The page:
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A Guide to the (Pretty Lame) First Round of the NBA Playoffs

Last year, the first round of the NBA Playoffs was pure delight. This year it's all been broken faces and sweeps and Joe Johnson. Let's run it on down!
David Butler II-USA TODAY Sports

The distinguishing characteristic of the NBA Playoffs is that they are extremely difficult. The funhouse machinations of the other American sports make for charming tournaments riddled with wacky results that are fun and beloved by all. Royals in the World Series? Some NFL team gets last minute long pass'd? (I do not follow football, sorry.) Hot goalie drags unlikely group of bums to Stanley Cup? Wild surprises, everywhere you turn!


But basketball is not a high variance game. The better team wins at basketball very often, and almost always wins four games out of seven in the playoffs. Game to game, there are surprises, improbable eruptions from scrubs and stars playing even better than usual, and so a clear scratch series gets tight in the collar. Even if the ultimate results may as well be foregone conclusions, the first round of NBA Playoffs give you the best basketball in the world, every night. Last year's first round was spectacular, some of the best sports anyone could possibly watch.

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This year, the pendulum has swung the other way. The scratch team has made quick work of nearly every series. It has sucked. The NBA happened to be top heavy this year, particularly in the rancid-ass East, so the first round has mostly been a big ol' pile of dog goop. Six of the eight series went to 3-0, the mountain no team hath yet climb-ed. If you haven't been paying attention, and why would you, with America's Gentle Big Brother Alexander Rodriguez and his longballs warming our hearts on television every night, you would have to be some sort of gross NBA wretch to watch these nightmares instead, here is a brief guide to these horror shows:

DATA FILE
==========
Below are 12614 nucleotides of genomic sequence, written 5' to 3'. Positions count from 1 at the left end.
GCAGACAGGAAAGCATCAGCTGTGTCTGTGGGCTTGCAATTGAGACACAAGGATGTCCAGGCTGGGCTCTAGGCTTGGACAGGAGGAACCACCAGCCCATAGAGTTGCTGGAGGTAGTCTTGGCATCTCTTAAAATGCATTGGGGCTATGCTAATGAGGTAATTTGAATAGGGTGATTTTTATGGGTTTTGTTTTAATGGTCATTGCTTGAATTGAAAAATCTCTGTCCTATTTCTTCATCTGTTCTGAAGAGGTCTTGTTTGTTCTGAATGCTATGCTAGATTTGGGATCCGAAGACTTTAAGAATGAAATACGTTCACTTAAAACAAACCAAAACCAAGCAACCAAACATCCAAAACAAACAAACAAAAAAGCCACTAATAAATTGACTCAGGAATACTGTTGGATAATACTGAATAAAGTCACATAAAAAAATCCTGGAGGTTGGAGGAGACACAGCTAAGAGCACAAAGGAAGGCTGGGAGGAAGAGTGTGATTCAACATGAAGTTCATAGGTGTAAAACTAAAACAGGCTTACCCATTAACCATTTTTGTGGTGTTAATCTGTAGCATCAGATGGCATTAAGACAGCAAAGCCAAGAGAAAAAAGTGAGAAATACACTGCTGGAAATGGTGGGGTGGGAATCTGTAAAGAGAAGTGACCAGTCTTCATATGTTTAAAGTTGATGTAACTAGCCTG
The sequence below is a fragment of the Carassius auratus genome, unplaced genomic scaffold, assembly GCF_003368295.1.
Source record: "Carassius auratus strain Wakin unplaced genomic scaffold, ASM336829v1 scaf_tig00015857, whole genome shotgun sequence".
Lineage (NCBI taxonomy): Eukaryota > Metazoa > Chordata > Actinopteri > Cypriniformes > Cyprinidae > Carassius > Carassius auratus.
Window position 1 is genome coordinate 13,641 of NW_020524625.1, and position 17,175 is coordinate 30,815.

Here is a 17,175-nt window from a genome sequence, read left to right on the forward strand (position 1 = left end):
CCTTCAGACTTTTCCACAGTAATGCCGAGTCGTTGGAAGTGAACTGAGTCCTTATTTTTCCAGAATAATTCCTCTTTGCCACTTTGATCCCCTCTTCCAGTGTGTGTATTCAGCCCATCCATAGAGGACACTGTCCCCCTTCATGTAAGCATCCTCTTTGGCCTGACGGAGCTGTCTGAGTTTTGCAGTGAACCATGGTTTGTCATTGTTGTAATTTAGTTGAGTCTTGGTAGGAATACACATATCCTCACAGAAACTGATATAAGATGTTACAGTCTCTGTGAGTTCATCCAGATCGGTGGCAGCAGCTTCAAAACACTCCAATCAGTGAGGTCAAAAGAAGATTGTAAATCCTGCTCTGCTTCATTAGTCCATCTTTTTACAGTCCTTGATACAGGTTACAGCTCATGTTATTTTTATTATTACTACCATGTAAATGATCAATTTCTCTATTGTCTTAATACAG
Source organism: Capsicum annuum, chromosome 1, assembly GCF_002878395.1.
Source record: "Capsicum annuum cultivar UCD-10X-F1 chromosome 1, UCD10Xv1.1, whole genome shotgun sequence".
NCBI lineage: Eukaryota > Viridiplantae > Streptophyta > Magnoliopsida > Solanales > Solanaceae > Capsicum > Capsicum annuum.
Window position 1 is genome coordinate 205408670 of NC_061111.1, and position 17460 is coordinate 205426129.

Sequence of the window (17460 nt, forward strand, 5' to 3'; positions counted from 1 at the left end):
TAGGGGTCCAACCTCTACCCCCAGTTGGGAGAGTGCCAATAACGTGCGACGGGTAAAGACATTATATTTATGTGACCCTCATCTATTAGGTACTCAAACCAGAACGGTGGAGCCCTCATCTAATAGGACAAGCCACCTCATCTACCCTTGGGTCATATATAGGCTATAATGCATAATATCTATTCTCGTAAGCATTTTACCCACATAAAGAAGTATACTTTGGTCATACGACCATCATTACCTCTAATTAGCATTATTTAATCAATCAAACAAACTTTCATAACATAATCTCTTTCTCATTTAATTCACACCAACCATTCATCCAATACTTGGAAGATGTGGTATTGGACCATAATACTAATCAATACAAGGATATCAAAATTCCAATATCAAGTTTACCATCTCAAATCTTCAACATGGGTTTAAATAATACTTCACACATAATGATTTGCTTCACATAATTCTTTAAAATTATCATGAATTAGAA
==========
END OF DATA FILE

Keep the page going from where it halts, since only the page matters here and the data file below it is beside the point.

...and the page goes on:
THE SERIES IN A SINGLE PAINTING: A ruthless, brilliant giant pulling the wings off a confused butterfly who is trying to shoot acid in his eye.


Francisco Goya's "The Colossus," because why not? Image via WikiMedia Commons

WHY IS IT HORRIBLE? The Celtics had absolutely no business being in the playoffs. The front office clearly tried to get its tank on going into the year, collecting asset-y players and hoping for a breakout that could lead to a productive flipping. But the bottom of the East is so bad that the Celtics managed to get back into the postseason simply by dint of vague competence and consistent effort. The team is a cracked mirror image of the Hawks: a bunch of players who aren't regarded as greats gathering together under a plan and succeeding, except everyone is two notches worse than their counterparts in Atlanta. The rote-ass final game in the series cost Kevin Love a shoulder, Jae Crowder a knee, JR Smith two games or so worth of salary, and Kendrick Perkins another little shred of his dignity. Evan Turner played in this series.

WHY IT WASN'T THAT BAD: Watching LeBron Godzilla over New England institutions is the purest pleasure that remains in modern life. I would pay $1 million to see him fill Fenway to the top with his holy urine.


THE SERIES IN A SINGLE PAINTING: A young man measuredly doing his taxes while he drinks a cup of green tea.

WHY IS IT HORRIBLE? The Nets are, from every angle you could consider them, terrible. They carry the stench of brand-ness wherever they go, their mediocre-isolation-heavy attack is downright asinine, and the ceilings in Barclays are too low. The Hawks, on the other hand, are good: they play modern pace-and-space as well as anyone, they pass, and their organ music is fun. So why aren't they whooping the Nets so bad that people talk about disbanding the franchise!? 99-92, 96-91, and then a pair of actual losses in Brooklyn. This is a series now, when all America wants is to see the Hawks plunge the Nets into a Barclays shaped toilet and raise their wet body aloft for everyone to see. Instead, they're taking a measured, laconic approach and playing in close games instead.


WHY IT ISN'T THAT BAD: The games are close, but no person with blood in their veins wants a Joe Johnson clutch performance.

"Here I come to botch a play!" Image via Kevin Liles-USA TODAY Sports